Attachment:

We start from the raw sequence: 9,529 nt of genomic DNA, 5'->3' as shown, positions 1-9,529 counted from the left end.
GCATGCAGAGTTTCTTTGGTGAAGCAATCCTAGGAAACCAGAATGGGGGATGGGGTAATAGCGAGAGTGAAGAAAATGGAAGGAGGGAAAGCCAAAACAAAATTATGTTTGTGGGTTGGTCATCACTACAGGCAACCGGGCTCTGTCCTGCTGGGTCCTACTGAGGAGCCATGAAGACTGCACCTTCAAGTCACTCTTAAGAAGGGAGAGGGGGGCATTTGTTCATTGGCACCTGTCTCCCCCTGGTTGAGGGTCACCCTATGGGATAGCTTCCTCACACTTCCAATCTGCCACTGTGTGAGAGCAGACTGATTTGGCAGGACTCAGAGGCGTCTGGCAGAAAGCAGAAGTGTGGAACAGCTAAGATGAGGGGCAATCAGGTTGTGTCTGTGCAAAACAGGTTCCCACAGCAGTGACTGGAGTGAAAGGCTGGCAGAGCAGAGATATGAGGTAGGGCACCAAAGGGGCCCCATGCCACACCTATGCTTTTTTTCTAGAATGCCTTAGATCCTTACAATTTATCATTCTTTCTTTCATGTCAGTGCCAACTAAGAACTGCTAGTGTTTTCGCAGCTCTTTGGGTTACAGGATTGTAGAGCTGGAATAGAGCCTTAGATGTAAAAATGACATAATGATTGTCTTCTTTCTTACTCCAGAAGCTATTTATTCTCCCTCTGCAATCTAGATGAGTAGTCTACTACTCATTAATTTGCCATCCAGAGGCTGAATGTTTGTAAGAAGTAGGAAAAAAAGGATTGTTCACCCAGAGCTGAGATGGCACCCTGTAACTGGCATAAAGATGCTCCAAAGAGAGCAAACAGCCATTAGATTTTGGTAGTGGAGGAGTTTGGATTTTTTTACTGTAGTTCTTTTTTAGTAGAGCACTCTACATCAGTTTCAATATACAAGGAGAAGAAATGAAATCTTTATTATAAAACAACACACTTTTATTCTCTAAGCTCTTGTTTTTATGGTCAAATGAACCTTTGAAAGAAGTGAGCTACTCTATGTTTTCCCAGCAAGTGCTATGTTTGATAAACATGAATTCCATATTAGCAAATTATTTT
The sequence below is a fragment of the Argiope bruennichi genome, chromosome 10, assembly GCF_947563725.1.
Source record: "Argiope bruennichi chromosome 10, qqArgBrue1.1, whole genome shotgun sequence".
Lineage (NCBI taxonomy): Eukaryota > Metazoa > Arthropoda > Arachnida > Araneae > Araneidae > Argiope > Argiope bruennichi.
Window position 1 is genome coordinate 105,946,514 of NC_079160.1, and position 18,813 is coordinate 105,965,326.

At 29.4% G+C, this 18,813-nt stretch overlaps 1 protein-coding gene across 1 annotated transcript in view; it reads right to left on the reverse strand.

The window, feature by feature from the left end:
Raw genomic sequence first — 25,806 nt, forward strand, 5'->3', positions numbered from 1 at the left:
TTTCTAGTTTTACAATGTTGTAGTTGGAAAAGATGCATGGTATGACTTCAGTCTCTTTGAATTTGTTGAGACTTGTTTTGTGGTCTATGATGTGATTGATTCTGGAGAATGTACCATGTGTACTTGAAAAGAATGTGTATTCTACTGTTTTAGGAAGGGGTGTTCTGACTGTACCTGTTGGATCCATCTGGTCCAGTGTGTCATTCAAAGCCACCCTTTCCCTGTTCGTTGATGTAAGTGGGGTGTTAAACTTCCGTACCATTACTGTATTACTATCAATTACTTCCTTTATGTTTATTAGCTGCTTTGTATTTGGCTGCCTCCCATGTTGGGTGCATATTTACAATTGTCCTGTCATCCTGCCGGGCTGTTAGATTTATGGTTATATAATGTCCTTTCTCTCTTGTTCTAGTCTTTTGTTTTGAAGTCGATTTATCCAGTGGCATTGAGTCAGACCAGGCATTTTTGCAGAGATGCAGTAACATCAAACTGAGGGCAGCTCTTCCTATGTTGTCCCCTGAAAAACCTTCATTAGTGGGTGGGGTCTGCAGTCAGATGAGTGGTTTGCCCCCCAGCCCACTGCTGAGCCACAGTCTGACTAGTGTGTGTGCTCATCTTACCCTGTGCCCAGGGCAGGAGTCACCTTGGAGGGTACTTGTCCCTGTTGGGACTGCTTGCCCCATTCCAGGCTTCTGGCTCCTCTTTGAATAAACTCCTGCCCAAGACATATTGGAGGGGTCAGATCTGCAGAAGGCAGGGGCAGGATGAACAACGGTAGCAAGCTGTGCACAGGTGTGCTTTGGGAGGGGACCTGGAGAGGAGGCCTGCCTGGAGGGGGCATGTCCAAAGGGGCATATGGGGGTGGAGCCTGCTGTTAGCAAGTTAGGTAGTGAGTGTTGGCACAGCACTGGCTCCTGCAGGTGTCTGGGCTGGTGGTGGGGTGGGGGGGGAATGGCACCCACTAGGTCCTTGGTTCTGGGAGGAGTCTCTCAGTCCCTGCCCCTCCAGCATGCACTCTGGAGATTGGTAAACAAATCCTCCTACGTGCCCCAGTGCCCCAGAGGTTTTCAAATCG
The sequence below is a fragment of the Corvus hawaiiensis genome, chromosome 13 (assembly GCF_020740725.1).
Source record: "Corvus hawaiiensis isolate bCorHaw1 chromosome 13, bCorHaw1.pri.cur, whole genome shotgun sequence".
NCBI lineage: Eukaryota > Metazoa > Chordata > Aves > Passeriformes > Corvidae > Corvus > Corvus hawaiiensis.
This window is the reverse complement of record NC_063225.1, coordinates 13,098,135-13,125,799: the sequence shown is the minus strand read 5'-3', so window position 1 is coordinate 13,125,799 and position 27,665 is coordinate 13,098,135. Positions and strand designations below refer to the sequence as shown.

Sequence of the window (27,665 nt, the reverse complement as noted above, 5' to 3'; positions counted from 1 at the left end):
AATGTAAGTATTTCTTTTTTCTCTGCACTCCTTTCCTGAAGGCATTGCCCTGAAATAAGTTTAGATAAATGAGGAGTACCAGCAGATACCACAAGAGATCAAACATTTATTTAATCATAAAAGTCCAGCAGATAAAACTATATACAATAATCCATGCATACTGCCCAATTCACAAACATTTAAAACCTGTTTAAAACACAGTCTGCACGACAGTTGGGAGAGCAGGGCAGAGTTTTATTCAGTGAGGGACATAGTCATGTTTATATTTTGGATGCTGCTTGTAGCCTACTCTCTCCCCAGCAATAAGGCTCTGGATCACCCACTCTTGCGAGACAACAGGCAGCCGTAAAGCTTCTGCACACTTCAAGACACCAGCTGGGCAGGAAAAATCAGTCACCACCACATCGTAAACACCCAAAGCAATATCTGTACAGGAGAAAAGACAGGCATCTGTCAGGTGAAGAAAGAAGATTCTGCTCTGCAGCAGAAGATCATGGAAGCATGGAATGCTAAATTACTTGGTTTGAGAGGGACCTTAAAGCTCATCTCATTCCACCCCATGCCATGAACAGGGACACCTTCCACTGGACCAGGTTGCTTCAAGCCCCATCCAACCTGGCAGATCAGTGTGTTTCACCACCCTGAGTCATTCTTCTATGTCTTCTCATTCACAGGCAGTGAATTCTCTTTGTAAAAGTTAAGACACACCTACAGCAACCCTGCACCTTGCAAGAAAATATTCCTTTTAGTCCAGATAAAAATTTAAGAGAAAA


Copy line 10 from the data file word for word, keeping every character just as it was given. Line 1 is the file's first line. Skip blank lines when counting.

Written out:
TTTCTAGTTTTACAATGTTGTAGTTGGAAAAGATGCATGGTATGACTTCAGTCTCTTTGAATTTGTTGAGACTTGTTTTGTGGTCTATGATGTGATTGATTCTGGAGAATGTACCATGTGTACTTGAAAAGAATGTGTATTCTACTGTTTTAGGAAGGGGTGTTCTGACTGTACCTGTTGGATCCATCTGGTCCAGTGTGTCATTCAAAGCCACCCTTTCCCTGTTCGTTGATGTAAGTGGGGTGTTAAACTTCCGTACCATTACTGTATTACTATCAATTACTTCCTTTATGTTTATTAGCTGCTTTGTATTTGGCTGCCTCCCATGTTGGGTGCATATTTACAATTGTCCTGTCATCCTGCCGGGCTGTTAGATTTATGGTTATATAATGTCCTTTCTCTCTTGTTCTAGTCTTTTGTTTTGAAGTCGATTTATCCAGTGGCATTGAGTCAGACCAGGCATTTTTGCAGAGATGCAGTAACATCAAACTGAGGGCAGCTCTTCCTATGTTGTCCCCTGAAAAACCTTCATTAGTGGGTGGGGTCTGCAGTCAGATGAGTGGTTTGCCCCCCAGCCCACTGCTGAGCCACAGTCTGACTAGTGTGTGTGCTCATCTTACCCTGTGCCCAGGGCAGGAGTCACCTTGGAGGGTACTTGTCCCTGTTGGGACTGCTTGCCCCATTCCAGGCTTCTGGCTCCTCTTTGAATAAACTCCTGCCCAAGACATATTGGAGGGGTCAGATCTGCAGAAGGCAGGGGCAGGATGAACAACGGTAGCAAGCTGTGCACAGGTGTGCTTTGGGAGGGGACCTGGAGAGGAGGCCTGCCTGGAGGGGGCATGTCCAAAGGGGCATATGGGGGTGGAGCCTGCTGTTAGCAAGTTAGGTAGTGAGTGTTGGCACAGCACTGGCTCCTGCAGGTGTCTGGGCTGGTGGTGGGGTGGGGGGGGAATGGCACCCACTAGGTCCTTGGTTCTGGGAGGAGTCTCTCAGTCCCTGCCCCTCCAGCATGCACTCTGGAGATTGGTAAACAAATCCTCCTACGTGCCCCAGTGCCCCAGAGGTTTTCAAATCG